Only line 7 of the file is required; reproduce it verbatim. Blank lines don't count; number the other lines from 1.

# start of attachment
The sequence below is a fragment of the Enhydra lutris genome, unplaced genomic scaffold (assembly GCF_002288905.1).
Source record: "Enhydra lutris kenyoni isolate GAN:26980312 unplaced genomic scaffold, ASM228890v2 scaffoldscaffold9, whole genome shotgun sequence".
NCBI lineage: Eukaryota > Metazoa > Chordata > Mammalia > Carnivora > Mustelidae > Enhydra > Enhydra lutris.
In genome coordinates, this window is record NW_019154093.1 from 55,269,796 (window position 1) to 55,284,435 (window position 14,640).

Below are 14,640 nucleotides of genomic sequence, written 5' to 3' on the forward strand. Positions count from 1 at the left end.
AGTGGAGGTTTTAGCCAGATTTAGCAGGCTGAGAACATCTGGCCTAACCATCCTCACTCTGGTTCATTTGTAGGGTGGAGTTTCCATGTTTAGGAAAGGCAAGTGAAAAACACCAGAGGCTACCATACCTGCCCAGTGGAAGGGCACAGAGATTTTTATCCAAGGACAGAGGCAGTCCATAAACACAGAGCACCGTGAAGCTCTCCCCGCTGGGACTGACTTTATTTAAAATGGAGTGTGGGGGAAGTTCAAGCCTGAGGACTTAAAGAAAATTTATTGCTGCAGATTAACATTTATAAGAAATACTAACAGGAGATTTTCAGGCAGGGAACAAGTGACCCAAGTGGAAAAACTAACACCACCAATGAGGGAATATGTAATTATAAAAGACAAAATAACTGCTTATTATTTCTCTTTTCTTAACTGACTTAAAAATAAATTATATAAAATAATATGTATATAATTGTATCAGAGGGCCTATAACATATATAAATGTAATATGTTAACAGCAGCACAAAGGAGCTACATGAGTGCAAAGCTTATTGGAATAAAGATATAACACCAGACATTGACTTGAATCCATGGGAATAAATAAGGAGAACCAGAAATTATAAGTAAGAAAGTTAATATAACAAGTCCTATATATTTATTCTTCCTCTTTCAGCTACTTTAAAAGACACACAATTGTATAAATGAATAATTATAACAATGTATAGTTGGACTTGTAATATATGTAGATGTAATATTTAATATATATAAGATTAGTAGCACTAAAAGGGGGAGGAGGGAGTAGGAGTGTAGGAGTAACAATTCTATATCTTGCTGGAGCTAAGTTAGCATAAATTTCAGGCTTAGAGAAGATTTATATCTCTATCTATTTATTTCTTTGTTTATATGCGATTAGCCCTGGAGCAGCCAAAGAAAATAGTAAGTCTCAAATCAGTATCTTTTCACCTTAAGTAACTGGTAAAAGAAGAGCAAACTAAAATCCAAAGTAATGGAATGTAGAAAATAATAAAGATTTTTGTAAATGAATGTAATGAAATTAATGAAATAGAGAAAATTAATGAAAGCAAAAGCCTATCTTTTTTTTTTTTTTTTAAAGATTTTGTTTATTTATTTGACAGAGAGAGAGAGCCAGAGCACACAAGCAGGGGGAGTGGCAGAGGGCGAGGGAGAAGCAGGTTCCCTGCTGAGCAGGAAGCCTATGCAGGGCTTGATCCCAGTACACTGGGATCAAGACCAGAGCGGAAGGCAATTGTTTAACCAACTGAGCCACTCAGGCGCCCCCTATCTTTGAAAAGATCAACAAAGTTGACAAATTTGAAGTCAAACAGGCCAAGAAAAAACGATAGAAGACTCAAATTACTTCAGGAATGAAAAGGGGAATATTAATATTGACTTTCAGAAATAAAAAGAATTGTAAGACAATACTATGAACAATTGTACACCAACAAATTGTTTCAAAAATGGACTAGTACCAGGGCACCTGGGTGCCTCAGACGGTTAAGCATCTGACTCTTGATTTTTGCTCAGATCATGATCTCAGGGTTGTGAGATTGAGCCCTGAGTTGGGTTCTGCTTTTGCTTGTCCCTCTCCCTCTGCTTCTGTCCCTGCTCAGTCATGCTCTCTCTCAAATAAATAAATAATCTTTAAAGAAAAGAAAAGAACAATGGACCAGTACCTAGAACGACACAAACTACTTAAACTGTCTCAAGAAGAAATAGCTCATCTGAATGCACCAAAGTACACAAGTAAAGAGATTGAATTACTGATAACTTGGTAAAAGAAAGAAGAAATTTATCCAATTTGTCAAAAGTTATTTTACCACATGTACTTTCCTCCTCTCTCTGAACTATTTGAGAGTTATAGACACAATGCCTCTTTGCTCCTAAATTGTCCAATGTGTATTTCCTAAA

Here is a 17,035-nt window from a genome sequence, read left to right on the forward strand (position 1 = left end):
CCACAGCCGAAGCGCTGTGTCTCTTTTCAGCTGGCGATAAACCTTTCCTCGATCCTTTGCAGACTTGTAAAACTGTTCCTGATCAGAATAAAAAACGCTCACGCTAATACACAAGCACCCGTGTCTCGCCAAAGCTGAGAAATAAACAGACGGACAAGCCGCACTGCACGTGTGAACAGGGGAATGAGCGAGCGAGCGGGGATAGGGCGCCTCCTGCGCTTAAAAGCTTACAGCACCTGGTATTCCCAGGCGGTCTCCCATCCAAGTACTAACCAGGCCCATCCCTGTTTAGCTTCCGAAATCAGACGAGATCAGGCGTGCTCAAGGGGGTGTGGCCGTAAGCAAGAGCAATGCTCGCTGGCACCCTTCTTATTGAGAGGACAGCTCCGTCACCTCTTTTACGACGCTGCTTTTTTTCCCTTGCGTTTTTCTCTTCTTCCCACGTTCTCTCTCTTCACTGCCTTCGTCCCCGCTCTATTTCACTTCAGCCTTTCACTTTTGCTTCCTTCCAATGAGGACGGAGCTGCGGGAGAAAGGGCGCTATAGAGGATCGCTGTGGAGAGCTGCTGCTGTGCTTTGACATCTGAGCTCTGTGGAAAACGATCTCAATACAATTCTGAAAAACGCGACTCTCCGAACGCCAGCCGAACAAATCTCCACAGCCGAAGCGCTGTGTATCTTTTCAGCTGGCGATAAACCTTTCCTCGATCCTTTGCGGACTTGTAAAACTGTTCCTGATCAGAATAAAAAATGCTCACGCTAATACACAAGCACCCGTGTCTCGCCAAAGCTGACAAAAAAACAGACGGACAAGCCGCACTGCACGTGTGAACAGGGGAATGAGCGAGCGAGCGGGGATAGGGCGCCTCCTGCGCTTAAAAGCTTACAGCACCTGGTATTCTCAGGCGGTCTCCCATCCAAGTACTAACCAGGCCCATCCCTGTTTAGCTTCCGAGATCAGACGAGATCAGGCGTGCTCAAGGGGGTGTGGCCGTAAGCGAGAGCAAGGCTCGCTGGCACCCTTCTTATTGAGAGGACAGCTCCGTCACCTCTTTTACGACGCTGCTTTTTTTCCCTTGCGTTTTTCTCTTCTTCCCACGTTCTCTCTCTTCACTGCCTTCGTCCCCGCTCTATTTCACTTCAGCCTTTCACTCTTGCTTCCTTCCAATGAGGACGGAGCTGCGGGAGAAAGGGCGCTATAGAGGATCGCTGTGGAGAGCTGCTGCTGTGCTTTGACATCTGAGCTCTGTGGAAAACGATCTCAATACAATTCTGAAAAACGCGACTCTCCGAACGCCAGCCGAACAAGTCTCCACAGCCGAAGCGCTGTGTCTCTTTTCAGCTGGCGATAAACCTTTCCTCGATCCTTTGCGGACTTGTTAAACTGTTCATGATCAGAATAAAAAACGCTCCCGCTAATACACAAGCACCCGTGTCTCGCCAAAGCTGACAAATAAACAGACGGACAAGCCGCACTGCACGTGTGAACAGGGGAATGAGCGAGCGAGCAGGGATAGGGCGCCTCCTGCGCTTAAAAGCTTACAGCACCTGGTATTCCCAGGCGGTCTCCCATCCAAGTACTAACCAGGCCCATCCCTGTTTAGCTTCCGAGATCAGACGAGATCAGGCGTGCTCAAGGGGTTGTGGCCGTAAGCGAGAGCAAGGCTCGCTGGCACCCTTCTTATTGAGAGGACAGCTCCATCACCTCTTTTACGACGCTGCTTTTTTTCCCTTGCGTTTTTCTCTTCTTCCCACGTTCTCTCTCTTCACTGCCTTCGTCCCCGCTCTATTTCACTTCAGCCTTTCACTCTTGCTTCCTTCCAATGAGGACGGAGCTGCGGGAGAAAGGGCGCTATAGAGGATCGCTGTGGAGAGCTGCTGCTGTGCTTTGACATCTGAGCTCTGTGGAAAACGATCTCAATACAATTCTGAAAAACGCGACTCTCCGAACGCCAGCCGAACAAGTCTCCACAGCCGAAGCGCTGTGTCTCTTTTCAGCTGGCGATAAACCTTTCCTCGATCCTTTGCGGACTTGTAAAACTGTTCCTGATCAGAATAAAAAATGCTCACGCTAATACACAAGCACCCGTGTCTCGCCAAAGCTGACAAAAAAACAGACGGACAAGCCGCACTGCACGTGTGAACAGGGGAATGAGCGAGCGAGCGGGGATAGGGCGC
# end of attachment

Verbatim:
Here is a 17,035-nt window from a genome sequence, read left to right on the forward strand (position 1 = left end):